Grade Chasers. People who dedicate their climbing time towards progression by numbers. Those rock jockeys who evaluate their climbing prowess not by the days they climbed, nor in the quality of the routes, but in the little letter and number after their last climb. 5.10, 7a, V5, M8. Know you need a better warm up? Don’t do the climb. Then you can update 8a.nu with the onsite and get more climbing “points”. Who cares if everyone knows that your 12a would be 11d anywhere else, check that box and be a 5.12 climber. Can’t tell a cam from a hex but you crush 5.10s. Gnar-Yeah.
Cyrena asked me to write about the futility of grade chasing. How climbers blinded with the metrics of progression miss out on the beauty of the sport. I agreed. I regret it.
Grading Chasing is… now, I’m undecided.
Ten years into climbing I struggle with the meaning of grades. It’s easy to write about the difference in styles and stone. A Gunks 5.9 does not mean the same thing as Vedauwoo 5.9.
But maybe those are just my excuses.
Years of keyboarding, sitting, and tendinitis have made me good at them. Excuses.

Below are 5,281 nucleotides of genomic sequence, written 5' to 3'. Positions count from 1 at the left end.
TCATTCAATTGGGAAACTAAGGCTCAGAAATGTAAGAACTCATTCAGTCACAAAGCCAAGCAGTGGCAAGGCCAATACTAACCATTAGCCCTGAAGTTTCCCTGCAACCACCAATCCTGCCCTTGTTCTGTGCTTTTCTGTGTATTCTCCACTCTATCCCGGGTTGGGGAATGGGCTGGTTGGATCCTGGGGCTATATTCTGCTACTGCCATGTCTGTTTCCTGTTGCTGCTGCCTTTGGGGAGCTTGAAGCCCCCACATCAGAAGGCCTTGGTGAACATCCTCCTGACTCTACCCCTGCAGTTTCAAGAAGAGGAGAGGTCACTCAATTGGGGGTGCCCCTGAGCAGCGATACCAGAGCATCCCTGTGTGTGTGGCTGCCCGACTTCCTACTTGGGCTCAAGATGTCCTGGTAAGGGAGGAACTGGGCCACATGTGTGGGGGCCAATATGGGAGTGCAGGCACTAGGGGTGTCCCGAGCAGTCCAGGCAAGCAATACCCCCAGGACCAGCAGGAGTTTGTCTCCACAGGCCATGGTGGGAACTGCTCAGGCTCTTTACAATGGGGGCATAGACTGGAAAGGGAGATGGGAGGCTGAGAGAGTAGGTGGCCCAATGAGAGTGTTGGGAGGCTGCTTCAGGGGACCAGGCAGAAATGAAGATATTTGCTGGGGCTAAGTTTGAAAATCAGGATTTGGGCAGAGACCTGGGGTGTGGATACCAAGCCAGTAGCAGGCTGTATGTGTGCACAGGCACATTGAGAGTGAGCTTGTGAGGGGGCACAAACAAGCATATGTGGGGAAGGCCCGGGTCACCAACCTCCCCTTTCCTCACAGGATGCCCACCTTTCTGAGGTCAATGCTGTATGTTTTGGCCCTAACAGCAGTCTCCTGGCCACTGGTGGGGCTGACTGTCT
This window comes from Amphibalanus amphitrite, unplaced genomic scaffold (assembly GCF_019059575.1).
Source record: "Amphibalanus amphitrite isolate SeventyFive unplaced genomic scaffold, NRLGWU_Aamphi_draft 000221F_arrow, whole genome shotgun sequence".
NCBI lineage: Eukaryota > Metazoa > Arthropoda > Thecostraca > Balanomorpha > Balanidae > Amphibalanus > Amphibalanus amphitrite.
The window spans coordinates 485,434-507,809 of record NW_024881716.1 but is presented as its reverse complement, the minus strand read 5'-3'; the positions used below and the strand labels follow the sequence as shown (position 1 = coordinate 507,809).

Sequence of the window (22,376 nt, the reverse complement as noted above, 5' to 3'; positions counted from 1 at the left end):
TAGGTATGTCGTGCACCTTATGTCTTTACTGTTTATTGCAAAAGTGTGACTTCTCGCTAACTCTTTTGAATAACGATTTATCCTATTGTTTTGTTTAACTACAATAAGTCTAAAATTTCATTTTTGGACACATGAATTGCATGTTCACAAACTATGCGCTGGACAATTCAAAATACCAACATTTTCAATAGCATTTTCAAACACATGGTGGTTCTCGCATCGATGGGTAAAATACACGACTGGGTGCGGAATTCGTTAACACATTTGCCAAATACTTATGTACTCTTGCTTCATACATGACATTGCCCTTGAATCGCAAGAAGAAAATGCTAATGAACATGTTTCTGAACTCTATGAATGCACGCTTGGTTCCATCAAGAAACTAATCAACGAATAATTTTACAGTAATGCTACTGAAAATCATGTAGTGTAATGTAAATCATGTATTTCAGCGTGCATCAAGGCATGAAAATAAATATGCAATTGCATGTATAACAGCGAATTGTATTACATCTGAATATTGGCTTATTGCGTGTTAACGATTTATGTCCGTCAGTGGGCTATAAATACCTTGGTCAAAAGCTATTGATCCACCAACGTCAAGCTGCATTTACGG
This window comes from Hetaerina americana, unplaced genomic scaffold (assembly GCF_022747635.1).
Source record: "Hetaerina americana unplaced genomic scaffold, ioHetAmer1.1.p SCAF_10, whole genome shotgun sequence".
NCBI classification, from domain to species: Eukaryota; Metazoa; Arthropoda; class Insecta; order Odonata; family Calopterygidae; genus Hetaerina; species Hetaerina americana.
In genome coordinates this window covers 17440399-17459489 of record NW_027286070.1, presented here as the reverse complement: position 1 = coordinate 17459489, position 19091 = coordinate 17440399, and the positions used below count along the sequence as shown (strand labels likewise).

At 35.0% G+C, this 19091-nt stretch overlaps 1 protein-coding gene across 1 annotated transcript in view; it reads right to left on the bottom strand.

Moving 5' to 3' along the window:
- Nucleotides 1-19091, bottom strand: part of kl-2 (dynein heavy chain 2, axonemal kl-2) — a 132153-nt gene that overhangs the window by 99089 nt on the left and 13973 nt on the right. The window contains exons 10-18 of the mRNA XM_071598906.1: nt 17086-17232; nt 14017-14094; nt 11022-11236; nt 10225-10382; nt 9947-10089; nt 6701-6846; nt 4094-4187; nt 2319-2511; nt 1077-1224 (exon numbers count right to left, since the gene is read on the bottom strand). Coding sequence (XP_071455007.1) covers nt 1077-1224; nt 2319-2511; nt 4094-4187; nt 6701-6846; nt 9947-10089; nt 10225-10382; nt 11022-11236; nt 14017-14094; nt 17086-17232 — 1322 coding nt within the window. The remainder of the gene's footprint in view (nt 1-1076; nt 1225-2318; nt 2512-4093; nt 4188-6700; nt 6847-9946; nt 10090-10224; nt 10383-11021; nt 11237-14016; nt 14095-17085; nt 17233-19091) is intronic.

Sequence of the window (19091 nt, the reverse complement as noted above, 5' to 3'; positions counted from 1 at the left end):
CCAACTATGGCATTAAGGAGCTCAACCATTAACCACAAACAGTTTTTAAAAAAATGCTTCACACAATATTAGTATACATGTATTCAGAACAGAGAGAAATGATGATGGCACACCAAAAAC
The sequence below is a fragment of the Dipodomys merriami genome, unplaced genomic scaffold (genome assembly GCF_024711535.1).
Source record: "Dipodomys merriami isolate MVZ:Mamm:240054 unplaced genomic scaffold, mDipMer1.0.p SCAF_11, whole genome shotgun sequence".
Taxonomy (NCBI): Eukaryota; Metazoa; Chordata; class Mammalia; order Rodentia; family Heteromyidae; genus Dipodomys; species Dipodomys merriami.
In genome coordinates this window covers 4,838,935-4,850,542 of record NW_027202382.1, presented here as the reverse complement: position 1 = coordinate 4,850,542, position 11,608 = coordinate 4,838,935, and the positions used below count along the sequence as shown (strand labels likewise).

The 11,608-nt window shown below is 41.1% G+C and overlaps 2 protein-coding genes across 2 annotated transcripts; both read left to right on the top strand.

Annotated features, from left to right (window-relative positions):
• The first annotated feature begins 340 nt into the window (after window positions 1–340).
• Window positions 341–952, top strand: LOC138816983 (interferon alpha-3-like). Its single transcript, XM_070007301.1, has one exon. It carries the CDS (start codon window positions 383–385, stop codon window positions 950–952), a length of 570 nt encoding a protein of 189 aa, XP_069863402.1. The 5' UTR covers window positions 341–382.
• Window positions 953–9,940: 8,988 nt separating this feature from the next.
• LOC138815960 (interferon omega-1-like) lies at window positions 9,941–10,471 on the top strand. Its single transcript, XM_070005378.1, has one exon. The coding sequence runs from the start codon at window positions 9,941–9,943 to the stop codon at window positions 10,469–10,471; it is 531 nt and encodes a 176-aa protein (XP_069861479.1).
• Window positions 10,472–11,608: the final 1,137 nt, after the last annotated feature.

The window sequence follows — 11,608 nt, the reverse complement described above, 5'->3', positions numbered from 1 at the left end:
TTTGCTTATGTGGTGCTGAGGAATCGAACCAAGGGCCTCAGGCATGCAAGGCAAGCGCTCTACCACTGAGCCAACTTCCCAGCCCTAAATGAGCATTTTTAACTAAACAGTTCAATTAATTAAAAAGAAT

Because grades, in a way, do matter. They are the short hand for our world. They evaluate our strength, skill, and telegraph meaning within the community. My father doesn’t understand the nuance that separates V5 from V6 but the collective burn in the climbing community forearm does.
The gal sitting on the mat next to me pushing for her first V7 is feels a world of difference from that V6. Because within those two grades is a world of lifting heels, empty arms, inconceivable transitions and perfect balance.
The problem with grades is the difference between mathematics and poetry. Do you use numbers to explain the world? Are numbers and letters a paintbrush you use to describe beauty, struggle, and complexity? Or are you sitting in the bouldering cave jacking through equations for the sake of equations?